The common law rule of interspousal immunity did not bar an action for personal injuries arising out of a fall by the plaintiff wife on property owned by her and the defendant, her husband, as tenants by the entirety. [232-233]
CIVIL ACTION commenced in the Superior Court Department on March 14, 1979.
The case was heard by Hayer, J., on a motion for summary judgment.
The Supreme Judicial Court granted a request for direct appellate review.
Charles E. Blumsack for the plaintiff.
Anil Madan (Rosann C. Madan with him) for the defendant.
BRAUCHER, J. In Lewis v. Lewis, 370 Mass. 619 , 629-630 (1976), we held that "the common law rule of interspousal immunity" did not bar an action by one spouse against another for personal injuries arising out of a motor vehicle accident. We are now asked to extend that holding to a claim not arising out of a motor vehicle accident, and we do so. As in the Lewis case, "we are mindful that the rights and privileges of husbands and wives with respect to one another are not unaffected by the marriage they have voluntarily undertaken together. Conduct, tortious between two strangers, may not be tortious between spouses because of the mutual concessions implied in the marital relationship." But denial of liability on such grounds does not rest on interspousal immunity. See Restatement (Second) of Torts Section 895F and Comment h (1979).
The action does not arise out of a motor vehicle accident but out of a fall by the plaintiff wife on property owned by
her and the defendant, her husband, as tenants by the entirety. A judge of the Superior Court allowed the defendant's motion for summary judgment on the sole ground of interspousal immunity, citing Lewis v. Lewis, 370 Mass. 619 , 630 (1976) ("For this reason we limit our holding today to claims arising out of motor vehicle accidents"), and Pevoski v. Pevoski, 371 Mass. 358 (1976). The plaintiff appealed, and we allowed her application for direct appellate review.
Our opinion in the Lewis case adequately describes the "antediluvian assumptions" that supported the common law rule of interspousal immunity, the trend toward judicial abrogation, the criticisms of commentators, and the unpersuasive character of the reasons of modern public policy sometimes advanced in support of the rule. The trend toward abrogation has continued. Shook v. Crabb, 281 N. W. 2d 616 (Iowa 1979). MacDonald v. MacDonald, 412 A.2d 71 (Me. 1980). Imig v. March, 203 Neb. 537 (1979). Merenoff v. Merenoff, 76 N.J. 535 (1978). Digby v. Digby,
R.I. (1978). [Note 1] Coffindaffer v. Coffindaffer, W. Va. (1978). [Note 2] See Annot., 92 A. L. R. 3d 901 (1979). Contra, Alfree v. Alfree, 410 A.2d 161 (Del. 1979); Raisen v. Raisen, 379 So.2d 352 (Fla. 1979).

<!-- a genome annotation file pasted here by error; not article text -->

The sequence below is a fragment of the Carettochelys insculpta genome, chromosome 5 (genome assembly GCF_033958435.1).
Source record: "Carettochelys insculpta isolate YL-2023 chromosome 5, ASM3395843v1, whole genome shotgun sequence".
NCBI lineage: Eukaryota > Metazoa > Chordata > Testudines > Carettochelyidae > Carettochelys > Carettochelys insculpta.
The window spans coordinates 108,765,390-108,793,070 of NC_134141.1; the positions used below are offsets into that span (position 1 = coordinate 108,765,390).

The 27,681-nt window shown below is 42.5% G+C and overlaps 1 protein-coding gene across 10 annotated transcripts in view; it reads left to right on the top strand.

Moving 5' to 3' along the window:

Most of the cases abrogating the immunity for negligence have involved motor vehicle accidents. But the reasons for abrogation are not limited to such cases, and immunity has been denied in other types of cases. See, e.g., Klein v. Klein, 58 Cal. 2d 692 (1962) (slippery deck of pleasure boat). In Merenoff v. Merenoff, 76 N.J. 535 (1978), the court confronted substantially the same issue we now face. In a prior case, Immer v. Risko, 56 N.J. 482 (1970), the court had "lifted the bar to interspousal tort actions but, as noted, only high enough to allow automobile negligence actions." 76 N.J. at 545. Deciding two consolidated cases involving negligence in domestic or household accidents, the Merenoff opinion comprehensively reviewed the entire subject and held that there was no immunity. In one case it was alleged
that the husband had carelessly amputated part of his wife's finger with a hedge clipper; in the other, that a different husband had used flammable glue too close to a gas stove, setting his wife aflame.
In the present case it is claimed that the husband was in control of the premises and responsible for sanding, salting or shoveling after a snowstorm, that his failure to do so caused the wife to fall, and that she suffered fractures and incurred medical expenses in excess of $2,500. The observations of the court in the Merenoff case are pertinent: "we recognize that there still remain situations wherein, as a matter of law or fact, claims for personal injuries between married persons will not justify a recovery of damages. We hold that, subject to these excepted areas which are best left to be defined and developed on a case-by-case basis, there presently exists no cogent or logical reason why the doctrine of interspousal tort immunity should be continued and it is hereby abrogated as a bar to a civil suit between married persons for damages for personal injuries." 76 N.J. at 557. The court went on to point out that the asserted tortious behavior in the cases before it did "not trench remotely upon the privileged or consensual aspects of married life." Id. at 558. Whether the same may be said of the case before us depends on facts not yet established.
The order granting the defendant's motion for summary judgment is reversed, the judgment is vacated, and the case is remanded to the Superior Court for further proceedings.
[Note 1] 388 A.2d 1 (R.I. 1978).
[Note 2] 244 S.E.2d 338 (W. Va. 1978).